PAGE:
REVIEW: New season of ‘Santa Clarita Diet’ is to die for

Third season dives deeper into what it means to be undead


Photo Courtesy of Saeed Adyani / Netflix

Drew Barrymore and Timothy Olyphant return for a third season of horror-comedy television series “Santa Clarita Diet.” The show’s third season premiered March 29 on Netflix.

Ashton Byers

Spoiler warning for all seasons of “Santa Clarita Diet.”

The third season of “Santa Clarita Diet” dives deeper into the life of the undead, and I am living for it.

What makes “Santa Clarita Diet” so intriguing is that it’s not your typical zombie show. The Hammonds are just your average family, husband and wife, living in the suburbs with their teenage daughter Abby. The last thing anyone expects is for the mother who plays Sheila to be undead.

“Santa Clarita Diet” is like “The Walking Dead” meets “Desperate Housewives.” The Hammond family is keeping a secret within the neighborhood while living a seemingly normal life.

From the outside looking in, their life seems desirable. A married couple who sells real estate, an awkward teenage daughter, and a secret that only the three of them share.

To recap, Sheila Hammond, played by Drew Barrymore, became undead after going to a local restaurant and consuming clams known as “ruby reds,” which were brought to the US from a cave in Serbia.

Sheila’s husband Joel Hammond, played by Timothy Olyphant, grew used to cleaning up after her cannibalistic ways throughout the first two seasons. By the third season, it’s second nature for him.

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For most of the show, Joel fights an internal conflict — Sheila wants to bite him so that he can become undead and live forever with her. For several episodes, he fights with the idea and goes back and forth. It wasn’t until the last episode that the decision was made for him.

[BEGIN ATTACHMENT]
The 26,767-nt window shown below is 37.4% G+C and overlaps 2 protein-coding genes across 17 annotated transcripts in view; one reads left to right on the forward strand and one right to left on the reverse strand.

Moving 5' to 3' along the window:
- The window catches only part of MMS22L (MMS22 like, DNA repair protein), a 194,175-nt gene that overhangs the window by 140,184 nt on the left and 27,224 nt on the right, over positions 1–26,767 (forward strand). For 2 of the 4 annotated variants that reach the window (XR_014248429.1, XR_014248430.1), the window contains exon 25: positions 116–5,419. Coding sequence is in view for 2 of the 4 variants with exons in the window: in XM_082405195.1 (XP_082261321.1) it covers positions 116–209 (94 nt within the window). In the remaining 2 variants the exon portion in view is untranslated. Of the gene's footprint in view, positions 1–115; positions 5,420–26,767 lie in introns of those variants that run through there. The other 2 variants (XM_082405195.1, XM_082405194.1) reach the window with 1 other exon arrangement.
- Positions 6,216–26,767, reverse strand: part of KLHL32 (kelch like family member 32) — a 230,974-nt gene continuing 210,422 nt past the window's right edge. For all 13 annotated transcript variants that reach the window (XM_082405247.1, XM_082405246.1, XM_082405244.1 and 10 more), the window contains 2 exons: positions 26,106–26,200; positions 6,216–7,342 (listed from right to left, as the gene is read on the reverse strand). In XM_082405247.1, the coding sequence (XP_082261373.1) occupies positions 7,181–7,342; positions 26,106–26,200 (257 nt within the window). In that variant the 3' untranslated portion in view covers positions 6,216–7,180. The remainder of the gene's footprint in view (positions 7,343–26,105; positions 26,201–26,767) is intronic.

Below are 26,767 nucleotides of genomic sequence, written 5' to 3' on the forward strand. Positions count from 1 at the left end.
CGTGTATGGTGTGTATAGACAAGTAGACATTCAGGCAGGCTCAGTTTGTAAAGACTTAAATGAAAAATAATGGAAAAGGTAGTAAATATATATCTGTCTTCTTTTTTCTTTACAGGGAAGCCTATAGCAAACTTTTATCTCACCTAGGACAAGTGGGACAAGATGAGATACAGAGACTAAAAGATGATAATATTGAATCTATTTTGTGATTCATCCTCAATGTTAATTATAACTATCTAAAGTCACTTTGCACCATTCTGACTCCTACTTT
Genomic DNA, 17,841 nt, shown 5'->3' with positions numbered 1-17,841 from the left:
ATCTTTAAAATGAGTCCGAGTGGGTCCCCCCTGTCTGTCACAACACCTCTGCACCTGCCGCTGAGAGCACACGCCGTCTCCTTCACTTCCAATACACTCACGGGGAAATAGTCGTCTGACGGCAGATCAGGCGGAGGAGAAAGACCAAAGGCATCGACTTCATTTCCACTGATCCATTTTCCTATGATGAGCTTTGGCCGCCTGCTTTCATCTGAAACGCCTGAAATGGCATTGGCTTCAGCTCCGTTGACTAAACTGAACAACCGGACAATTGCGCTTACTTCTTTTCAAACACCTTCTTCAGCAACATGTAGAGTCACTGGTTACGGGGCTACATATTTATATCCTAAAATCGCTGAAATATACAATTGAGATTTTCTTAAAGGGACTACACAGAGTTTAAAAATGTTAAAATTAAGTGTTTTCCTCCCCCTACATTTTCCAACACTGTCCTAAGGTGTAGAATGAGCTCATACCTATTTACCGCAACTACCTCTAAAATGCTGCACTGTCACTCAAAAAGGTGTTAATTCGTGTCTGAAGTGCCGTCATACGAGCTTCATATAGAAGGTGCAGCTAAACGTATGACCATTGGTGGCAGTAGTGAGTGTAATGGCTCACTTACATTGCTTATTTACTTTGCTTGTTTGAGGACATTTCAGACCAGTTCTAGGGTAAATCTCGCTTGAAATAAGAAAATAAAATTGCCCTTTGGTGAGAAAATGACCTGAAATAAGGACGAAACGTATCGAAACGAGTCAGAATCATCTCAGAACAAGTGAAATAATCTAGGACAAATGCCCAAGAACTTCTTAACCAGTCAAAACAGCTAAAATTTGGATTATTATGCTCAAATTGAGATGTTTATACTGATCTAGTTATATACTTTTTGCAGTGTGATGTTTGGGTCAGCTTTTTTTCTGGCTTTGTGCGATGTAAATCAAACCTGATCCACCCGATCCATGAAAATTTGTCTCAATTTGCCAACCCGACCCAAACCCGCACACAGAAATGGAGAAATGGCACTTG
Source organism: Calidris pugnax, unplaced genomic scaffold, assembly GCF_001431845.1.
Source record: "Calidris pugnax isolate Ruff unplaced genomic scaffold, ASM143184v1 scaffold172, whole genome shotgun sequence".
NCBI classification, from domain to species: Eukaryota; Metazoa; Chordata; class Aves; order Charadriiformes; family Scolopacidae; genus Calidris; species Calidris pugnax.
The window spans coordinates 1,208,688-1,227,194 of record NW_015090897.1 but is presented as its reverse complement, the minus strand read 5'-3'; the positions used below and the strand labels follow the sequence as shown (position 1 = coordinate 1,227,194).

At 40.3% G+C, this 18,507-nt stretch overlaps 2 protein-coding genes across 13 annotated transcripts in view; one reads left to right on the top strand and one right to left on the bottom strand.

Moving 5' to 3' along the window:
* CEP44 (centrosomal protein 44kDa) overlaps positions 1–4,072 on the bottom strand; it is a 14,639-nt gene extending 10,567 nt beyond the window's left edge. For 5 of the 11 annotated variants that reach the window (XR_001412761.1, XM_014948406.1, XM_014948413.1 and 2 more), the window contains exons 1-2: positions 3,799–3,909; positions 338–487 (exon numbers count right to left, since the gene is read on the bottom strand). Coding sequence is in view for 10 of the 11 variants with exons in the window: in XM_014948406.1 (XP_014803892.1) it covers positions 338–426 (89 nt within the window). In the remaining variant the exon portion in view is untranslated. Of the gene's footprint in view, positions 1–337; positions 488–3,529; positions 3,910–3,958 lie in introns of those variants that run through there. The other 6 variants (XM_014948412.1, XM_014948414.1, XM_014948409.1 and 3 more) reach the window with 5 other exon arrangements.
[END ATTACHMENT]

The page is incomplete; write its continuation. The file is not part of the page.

What I find ironic about this, is that they are already married which means they took vows to spend the rest of their lives together. Which brings up a new issue — what does spending the rest of your life together really mean and what makes it binding?

In the Hammond’s case, it’s simply a piece of paper. With Sheila being undead, the only way for them to actually spend eternity together is for Joel to be bitten and become undead with her.

The idea of Joel having to run behind Sheila to clean up her mess after she goes on her cannibalistic killing sprees is something I find very comical. Comical in the sense that it’s endearing how dedicated he is to his wife, despite the mess she creates.

So often we see TV shows featuring women cleaning up the messes their husbands leave behind and it’s quite refreshing to see Joel do it, knowing it’s the only way Sheila can survive.

Sheila only kills for good. In my opinion, if you’re going to be a zombie, that’s the best way to go. Sheila justifies it by the person’s actions — if they’re a bad person, she feels justified in killing them.

The way she acts out her cannibalistic ways is the cleanest way a zombie can kill. She kills people strategically, as a serial killer would, so that she doesn’t leave tracks behind.

This is quite unlike traditional zombie shows like “The Walking Dead.” Traditional zombies are violent and have no control over their actions, whereas Sheila has full control and is fully aware of her actions.

What makes “Santa Clarita Diet” so great is how relatable it is. We all have family of some sort that keep secrets. Many have experienced living in a suburb with nosy neighbors. Life gets messy, but maybe that’s the point.